Being prescribed antidepressants

A GP perspective on prescribing antidepressants...
20 January 2020

Interview with 

Dr Sarah Smith, Cambridgeshire GP




Adam Murphy chats to GP Sarah Smith about her experiences prescribing antidepressants. First up, Adam asked, how might someone actually be feeling when they come to see a GP?

Sarah - So an average patient would perhaps come in saying that they're feeling lower in mood, sometimes they're sad and emotional and might be crying more. They can often feel tired and some people don't sleep very well. They can have increased or decreased appetite. And then with that, either some weight gain or some weight loss. And often just feel that they're not enjoying things as much, less motivated to get things done, sometimes feeling more hopeless with reduced self esteem.

Adam - How would you decide whether or not that person would need, say medication for the problem?

Sarah - Guidelines suggest that in most cases of mild to moderate depression, we can manage that with some sort of counselling or talking therapy. One problem is that we often don't have enough counsellors or psychologists at our fingertips to for someone to be seen within the next two or three weeks. And sometimes you can be on waiting lists for some therapies for several months. So for some people, they might need a depression medicine to just help prop them up while we're waiting for those other therapies to happen. And then we see some of the more severe depressions where it's appropriate to prescribe an antidepressant straight away.

Adam - And then what kind of antidepressants are there that you could prescribe?

Sarah - Nowadays we tend to use selective serotonin reuptake inhibitors, SSRI antidepressants, and they're quite nice because they have less side effects than the older-fashioned tricyclic antidepressants that we use historically. We pick and choose SSRI antidepressants depending on what the person's coming to see us with. So we might pick a certain one if they're more depressed and anxious or if they've got depression alone, obsessive compulsive disorder, or post traumatic stress disorder, we might pick a different one. And then we have others that we might use in cases of anorexia with depression, or in people that are depressed and can't sleep. So we've got several that we can choose from.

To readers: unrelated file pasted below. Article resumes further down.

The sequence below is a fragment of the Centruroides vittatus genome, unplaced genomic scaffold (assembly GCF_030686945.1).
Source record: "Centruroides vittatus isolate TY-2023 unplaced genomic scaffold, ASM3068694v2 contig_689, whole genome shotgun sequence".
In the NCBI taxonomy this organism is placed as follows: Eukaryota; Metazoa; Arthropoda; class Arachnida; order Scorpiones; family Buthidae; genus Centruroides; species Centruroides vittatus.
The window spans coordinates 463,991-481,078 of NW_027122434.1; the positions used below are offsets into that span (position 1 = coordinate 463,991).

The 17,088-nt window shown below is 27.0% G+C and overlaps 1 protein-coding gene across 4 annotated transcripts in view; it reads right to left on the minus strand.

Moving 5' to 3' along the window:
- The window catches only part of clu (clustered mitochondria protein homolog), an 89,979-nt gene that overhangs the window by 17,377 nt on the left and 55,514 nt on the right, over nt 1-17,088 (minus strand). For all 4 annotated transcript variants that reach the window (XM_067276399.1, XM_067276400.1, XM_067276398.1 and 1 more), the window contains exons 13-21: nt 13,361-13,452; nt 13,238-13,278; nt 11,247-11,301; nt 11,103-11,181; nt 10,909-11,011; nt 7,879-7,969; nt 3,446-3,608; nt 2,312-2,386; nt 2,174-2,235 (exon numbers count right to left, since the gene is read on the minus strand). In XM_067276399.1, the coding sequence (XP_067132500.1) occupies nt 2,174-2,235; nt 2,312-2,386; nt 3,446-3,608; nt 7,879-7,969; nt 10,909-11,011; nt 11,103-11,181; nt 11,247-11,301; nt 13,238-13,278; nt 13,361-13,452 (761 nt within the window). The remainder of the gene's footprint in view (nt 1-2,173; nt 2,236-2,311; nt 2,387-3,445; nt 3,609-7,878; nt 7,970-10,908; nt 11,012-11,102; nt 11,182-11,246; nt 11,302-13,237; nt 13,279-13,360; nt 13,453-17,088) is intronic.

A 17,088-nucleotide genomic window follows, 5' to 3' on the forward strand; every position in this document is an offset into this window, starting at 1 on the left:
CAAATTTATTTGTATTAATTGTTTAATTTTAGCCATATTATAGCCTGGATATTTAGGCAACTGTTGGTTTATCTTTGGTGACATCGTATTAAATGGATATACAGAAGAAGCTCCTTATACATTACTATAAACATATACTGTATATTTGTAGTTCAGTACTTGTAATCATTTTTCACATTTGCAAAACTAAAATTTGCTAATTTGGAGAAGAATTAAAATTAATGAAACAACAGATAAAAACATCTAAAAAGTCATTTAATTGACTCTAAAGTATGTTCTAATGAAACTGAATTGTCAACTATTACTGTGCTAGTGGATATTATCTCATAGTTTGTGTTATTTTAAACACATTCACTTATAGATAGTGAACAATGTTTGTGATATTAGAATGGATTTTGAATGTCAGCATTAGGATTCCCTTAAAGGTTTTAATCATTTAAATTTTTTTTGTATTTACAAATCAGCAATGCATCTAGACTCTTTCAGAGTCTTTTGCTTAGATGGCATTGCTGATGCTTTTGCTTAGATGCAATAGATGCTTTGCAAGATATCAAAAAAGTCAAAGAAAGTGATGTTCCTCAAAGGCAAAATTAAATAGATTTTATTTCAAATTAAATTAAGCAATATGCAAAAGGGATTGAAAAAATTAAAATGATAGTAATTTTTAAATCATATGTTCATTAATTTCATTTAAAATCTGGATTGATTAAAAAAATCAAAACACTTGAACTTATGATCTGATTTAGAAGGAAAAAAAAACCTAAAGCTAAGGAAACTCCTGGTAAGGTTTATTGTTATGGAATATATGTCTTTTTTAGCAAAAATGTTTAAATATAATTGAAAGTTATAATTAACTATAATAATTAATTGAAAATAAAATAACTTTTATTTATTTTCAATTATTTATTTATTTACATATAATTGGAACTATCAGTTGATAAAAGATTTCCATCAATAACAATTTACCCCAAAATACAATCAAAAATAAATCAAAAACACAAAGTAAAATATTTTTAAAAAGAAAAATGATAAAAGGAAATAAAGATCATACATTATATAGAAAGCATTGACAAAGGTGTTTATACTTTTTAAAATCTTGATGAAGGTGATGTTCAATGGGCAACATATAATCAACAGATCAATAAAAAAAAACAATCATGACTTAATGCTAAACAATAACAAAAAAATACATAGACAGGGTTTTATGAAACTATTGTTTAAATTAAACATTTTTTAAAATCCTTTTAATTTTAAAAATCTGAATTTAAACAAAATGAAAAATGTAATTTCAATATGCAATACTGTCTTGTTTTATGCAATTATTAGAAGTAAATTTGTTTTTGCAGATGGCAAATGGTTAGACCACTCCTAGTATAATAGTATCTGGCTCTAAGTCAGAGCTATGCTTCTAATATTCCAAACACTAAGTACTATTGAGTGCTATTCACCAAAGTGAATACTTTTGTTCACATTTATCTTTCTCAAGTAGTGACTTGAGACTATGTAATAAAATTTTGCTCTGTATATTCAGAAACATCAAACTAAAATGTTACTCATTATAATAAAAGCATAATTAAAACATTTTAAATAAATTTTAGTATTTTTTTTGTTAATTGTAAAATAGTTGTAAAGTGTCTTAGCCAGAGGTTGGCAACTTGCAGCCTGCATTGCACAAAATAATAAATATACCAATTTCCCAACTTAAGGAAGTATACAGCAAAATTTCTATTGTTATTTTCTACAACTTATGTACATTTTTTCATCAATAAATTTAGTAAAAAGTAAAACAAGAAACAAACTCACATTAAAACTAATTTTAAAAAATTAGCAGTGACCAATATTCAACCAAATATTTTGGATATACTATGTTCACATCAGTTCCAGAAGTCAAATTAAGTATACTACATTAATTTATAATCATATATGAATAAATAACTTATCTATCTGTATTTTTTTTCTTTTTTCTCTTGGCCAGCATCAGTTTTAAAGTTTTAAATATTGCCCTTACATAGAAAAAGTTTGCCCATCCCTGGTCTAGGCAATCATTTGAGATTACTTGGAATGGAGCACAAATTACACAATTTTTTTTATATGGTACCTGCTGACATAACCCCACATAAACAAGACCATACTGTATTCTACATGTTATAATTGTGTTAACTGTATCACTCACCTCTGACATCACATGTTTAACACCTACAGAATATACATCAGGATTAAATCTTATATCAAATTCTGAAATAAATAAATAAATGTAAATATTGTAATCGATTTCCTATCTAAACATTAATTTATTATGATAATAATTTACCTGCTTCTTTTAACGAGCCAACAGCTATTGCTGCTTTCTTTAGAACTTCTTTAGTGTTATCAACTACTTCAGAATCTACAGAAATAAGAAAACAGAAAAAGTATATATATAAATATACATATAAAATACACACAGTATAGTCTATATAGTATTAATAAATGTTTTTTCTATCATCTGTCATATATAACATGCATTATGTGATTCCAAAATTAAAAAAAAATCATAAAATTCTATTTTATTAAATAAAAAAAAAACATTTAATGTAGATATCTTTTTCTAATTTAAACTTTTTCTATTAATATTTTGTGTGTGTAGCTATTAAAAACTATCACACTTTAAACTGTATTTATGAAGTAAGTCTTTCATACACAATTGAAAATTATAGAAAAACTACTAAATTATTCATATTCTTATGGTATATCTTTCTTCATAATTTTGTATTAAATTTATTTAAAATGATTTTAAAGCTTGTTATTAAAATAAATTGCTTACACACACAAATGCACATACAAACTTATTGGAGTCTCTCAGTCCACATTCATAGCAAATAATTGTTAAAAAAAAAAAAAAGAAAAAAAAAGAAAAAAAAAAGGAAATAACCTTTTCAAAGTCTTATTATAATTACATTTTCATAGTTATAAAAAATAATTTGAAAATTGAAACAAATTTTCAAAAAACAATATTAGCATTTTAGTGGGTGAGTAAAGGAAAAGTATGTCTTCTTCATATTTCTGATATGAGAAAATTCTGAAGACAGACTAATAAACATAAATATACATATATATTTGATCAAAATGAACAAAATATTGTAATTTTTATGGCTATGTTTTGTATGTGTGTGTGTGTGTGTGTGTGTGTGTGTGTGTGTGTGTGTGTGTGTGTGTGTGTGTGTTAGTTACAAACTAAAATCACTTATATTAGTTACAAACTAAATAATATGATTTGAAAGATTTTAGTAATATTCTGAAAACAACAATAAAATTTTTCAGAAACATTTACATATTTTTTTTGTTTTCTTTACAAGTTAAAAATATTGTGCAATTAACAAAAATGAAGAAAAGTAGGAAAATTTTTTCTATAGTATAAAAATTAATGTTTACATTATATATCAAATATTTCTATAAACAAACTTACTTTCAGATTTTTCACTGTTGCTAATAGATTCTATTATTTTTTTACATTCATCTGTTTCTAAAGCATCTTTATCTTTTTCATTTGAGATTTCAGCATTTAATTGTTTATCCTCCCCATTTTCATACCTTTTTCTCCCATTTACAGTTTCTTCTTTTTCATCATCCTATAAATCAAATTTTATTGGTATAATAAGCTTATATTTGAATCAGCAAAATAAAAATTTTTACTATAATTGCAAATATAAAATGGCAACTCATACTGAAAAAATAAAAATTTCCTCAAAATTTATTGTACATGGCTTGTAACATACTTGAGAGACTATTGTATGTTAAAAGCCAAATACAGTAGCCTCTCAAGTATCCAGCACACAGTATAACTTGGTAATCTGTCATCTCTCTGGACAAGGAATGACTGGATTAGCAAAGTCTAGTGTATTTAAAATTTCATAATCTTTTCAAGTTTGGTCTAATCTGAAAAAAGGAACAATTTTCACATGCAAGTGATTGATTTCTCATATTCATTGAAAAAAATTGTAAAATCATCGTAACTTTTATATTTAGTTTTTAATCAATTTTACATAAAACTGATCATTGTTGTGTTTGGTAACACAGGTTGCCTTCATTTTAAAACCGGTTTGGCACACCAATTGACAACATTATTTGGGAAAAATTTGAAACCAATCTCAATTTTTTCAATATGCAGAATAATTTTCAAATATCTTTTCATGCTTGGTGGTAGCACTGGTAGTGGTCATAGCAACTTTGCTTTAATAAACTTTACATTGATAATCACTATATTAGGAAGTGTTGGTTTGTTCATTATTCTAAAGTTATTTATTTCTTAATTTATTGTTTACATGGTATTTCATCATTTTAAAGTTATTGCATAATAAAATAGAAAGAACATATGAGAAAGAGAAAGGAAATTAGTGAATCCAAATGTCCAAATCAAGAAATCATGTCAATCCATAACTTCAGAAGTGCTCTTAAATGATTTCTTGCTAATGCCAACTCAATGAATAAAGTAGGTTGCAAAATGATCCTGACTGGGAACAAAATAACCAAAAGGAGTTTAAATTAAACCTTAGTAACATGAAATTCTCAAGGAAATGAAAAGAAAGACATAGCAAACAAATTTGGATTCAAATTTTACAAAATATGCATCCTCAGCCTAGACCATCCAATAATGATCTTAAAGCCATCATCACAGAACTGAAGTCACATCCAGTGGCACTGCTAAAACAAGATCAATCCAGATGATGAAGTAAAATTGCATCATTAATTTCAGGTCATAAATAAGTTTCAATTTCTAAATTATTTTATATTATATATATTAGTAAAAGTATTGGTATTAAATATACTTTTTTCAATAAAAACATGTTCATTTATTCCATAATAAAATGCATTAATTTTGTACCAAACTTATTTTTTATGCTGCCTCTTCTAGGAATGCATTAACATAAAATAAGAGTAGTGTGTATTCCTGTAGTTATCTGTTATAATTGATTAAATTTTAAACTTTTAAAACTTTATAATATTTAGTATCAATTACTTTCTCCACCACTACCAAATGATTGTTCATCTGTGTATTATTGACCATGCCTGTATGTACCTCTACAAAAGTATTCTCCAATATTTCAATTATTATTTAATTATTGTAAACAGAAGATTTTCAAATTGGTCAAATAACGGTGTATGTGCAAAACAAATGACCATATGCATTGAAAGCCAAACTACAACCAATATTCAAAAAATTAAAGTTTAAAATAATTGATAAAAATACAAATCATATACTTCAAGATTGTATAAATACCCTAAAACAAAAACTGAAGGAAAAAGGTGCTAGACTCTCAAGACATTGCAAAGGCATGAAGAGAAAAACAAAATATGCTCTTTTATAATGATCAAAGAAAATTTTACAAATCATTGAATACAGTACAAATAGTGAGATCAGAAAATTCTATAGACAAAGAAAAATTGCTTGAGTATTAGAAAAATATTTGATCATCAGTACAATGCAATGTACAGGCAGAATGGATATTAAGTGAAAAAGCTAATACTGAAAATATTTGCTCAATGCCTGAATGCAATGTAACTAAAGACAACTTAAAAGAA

Adam - Do we know much about how these different antidepressants work?

Sarah - Yeah, so the more modern SSRI antidepressants help to lift our serotonin levels in our brains up. It's a neurotransmitter chemical in the brain, which sends messages from one nerve to another nerve. Because what happens normally is the serotonin is absorbed back into the cells. And what it does is it stops that process from happening. So there's more serotonin washing around and sending messages to the right nerve cells in our brain. If we have more serotonin washing around, we tend to feel more cheerful and upbeat, helps our mood, helps our emotions and helps our sleep.

Adam - And what kind of side effects do people have? And can you like make a path through antidepressants if one isn't working?

Sarah - Yes. So we warn people at the very beginning of taking them that they might feel a bit of nausea for the first week or 10 days. They might feel a little bit spaced out and not to worry if those simple things happen because it will pass. We always warn people to come and tell us if they're getting any major side effect problems or if they get an increase or sudden onset of any suicidal thoughts. And then we talk those through and then decide whether we need to change their antidepressant. If we've perhaps tried two or three different things and we're still not winning, we might ask the psychiatrist for their opinion, and then we can move forward that way.

Adam - How long would a course tend to be?

Sarah -If we go onto an antidepressant, it's sensible to keep taking it for six months. Studies have shown that if you stop it sooner than six months, you're more likely to have a relapse of your depressed mood. So we tend to advise people that when we're starting them on them as well. And ask people to come back to talk to us if they want to stop them or come off them so that we can plan it carefully.

Adam - Speaking of that, what is the procedure then when someone wants to, or is ready to come off an antidepressant?

Sarah -People come and have a chat with us and we tend to try and plan a phased reduction of their medication. So if they were taking, for instance, two tablets of a certain antidepressant, we might then suggest they take one for three or four weeks and then perhaps one every other day for a couple more weeks. Gradually wean them off because that's much better to do it that way with less withdrawal symptoms if they do it sensibly.

Adam - When we're talking about withdrawal, what kind of symptoms could people be looking at if they went into withdrawal like that? From an antidepressant?

Sarah -People get a variety of symptoms. They can feel dizzy, tired, they can get blurred vision, sometimes feeling more irritable or anxious. Some people struggle with their sleep and get insomnia, vivid dreams, um, nausea and sometimes tummy symptoms with diarrhoea or tummy aches. So it's sensible to come and have a chat with your GP or your psychiatrist and just plan to come off them very carefully over a four to six week period. And then you shouldn't have any problems, because the risk if you do stop them suddenly, you do generally get some withdrawal symptoms within the first five days. And if you've been on higher doses of antidepressant medicine that can go on for six weeks, so much better to come off them gently and gradually.


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